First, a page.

What do you feel Sri Lanka has to offer the global tourist which makes it stand out as an attractive and desirable destination?
I would like to highlight three things that make Sri Lanka an attractive and a desirable destination for tourism. Firstly, it is an authentic destination, a country which has more than 2,500 years of history and a rich culture. Even though it is predominantly a Sinhalese Buddhist country, a variety of ethnic groups live in harmony practicing four main religions. Sri Lankan spices and gems were well known globally for thousands of years. It was a main stop over in the famous silk route connecting east and west. Secondly, it is a compact island which you can traverse from one end to the other part of the country within four to five hours and if you are flying within one hour. This is a huge plus as one can see many parts of the country during a short period of time and in fact if you spend one week in the country you can cover almost all you want. The third aspect is the diversity of our tourism product. Within this small island we offer almost anything and everything that another tourist destination can offer. The product ranges from pristine beaches, a rich heritage, the healing powers of Ayurveda medicine, the thrills of sports and adventure, the spirits of festivals, the diversity of culture, scenic beauty and the love of nature and wild life. Coming to Sri Lanka and spending one or two weeks will give you a better experience than one you could achieve by traveling to a number of destinations in the world over a long period of time. Sri Lanka according to many written accounts is a paradise on earth, a true wonder, that is why in our tagline we use the phrase “Wonder of Asia”.
What will be the main thrust of 2011 on the tourism front which has been declared by President Mahinda Rajapakse as "Visit Sri Lanka " year?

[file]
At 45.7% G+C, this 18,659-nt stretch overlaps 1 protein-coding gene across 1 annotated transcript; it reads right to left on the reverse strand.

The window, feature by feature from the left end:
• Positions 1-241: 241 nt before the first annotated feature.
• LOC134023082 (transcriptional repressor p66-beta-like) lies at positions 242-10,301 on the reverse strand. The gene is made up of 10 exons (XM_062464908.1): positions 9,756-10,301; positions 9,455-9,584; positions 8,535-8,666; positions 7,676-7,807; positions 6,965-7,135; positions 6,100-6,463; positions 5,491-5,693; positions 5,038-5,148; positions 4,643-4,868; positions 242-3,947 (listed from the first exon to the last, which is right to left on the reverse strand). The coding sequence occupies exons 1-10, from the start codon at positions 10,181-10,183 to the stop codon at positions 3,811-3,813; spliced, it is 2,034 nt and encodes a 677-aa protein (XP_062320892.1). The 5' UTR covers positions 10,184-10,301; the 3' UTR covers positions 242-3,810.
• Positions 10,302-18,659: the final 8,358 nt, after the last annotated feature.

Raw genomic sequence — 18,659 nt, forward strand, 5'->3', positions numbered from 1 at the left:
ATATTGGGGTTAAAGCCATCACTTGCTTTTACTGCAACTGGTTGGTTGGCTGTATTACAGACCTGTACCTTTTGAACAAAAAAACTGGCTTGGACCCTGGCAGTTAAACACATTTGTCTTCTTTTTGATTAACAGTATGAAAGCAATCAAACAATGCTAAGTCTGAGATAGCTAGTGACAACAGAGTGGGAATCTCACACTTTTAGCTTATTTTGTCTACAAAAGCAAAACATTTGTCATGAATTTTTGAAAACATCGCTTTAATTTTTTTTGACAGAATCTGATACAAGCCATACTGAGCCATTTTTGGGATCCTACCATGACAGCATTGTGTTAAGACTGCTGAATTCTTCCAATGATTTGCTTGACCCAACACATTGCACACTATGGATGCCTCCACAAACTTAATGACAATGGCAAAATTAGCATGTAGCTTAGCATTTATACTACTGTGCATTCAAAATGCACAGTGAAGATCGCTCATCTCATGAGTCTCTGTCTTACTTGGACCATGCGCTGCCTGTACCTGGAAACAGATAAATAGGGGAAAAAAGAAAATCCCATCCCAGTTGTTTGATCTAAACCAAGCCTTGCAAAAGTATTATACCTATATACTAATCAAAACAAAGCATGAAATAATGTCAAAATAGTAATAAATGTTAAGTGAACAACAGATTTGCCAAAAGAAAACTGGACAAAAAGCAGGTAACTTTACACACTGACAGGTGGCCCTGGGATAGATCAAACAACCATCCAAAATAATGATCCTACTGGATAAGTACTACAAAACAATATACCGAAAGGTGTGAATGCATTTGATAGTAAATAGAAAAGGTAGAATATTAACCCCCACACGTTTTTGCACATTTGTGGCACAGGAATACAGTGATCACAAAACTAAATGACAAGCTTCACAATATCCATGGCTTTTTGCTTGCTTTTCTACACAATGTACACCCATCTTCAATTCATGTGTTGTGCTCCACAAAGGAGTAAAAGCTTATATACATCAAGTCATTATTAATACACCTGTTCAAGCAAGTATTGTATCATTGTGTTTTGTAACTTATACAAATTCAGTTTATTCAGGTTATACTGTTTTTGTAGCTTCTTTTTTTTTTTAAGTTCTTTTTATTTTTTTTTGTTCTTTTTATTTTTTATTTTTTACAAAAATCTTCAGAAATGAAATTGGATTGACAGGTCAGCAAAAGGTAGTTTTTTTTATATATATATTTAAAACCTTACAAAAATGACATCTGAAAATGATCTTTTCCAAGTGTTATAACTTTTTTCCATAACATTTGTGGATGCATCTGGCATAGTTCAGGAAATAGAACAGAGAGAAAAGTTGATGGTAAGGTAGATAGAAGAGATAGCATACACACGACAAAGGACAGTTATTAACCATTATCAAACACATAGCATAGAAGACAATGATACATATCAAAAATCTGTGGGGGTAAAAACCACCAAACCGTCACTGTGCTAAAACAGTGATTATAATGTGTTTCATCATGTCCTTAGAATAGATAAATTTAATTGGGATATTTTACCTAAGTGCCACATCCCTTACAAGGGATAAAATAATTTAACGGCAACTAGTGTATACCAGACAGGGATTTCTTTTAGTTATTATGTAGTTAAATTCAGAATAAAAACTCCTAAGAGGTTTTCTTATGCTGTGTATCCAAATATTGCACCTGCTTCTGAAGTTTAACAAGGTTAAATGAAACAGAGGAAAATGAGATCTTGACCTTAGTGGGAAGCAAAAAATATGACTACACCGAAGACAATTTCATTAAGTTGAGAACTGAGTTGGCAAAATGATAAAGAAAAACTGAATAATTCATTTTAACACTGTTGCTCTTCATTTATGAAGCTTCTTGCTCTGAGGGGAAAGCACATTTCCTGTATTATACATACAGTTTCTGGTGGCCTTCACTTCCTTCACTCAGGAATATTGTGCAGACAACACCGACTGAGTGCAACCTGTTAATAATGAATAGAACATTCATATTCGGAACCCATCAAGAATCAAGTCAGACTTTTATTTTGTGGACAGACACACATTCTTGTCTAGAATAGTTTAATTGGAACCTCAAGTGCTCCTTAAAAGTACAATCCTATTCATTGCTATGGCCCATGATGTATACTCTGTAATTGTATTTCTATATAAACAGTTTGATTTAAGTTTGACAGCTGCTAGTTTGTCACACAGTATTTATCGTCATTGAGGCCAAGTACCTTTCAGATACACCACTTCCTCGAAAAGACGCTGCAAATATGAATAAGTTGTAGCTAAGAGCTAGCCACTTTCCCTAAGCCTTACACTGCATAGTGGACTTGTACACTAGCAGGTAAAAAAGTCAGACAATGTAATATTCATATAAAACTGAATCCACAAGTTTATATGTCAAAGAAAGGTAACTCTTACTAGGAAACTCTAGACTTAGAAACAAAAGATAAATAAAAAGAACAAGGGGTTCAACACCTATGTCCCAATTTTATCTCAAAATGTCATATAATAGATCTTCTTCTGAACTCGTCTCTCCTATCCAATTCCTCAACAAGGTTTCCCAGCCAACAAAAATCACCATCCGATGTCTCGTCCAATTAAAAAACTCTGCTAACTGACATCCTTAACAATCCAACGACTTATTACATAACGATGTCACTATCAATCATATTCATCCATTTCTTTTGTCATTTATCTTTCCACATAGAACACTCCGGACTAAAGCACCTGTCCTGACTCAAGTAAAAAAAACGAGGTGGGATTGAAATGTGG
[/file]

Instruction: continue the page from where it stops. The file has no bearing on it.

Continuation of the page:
After the end of the war we have set ourselves of reaching a target of 2.5 Million tourist arrivals by 2016. To achieve this we need about 30% growth year on year. In 2010, which was the first year in our action plan we were able to achieve 46% growth which was indeed a positive start. The Government has declared the year 2011, as “Visit Sri Lanka” year. During this year we want to create awareness of the diversity of our tourism products. Therefore, each month of the year we have decided to dedicate to promote a particular tourism product. For example, January is beaches, February for sports and adventure, March for MICE tourism, April for people and culture, May for religious tourism, June for weddings and honeymoons, July for mind and body wellness, August for heritage, September for wildlife, October for community tourism, November for culinary and December for shopping and entertainment. In reality all these products are available throughout the year. But we are highlighting one of them each month trough various activities simply for the purpose of creating greater awareness.
What would you recommend as your Top Five must visit tips for a tourist coming to your country?
Someone coming to Sri Lanka should actually look for a diverse experience. It is not proper to isolate a particular attraction as best because there are so many different options for a tourist. But for tour planning purposes one can look at southern beaches of Sri Lanka, heritage sites in the cultural triangle, wild life centuries of Yala, Wilpattu or Udawalawe, the scenic beauty of the hill country and the Temple of Sacred Tooth in Kandy.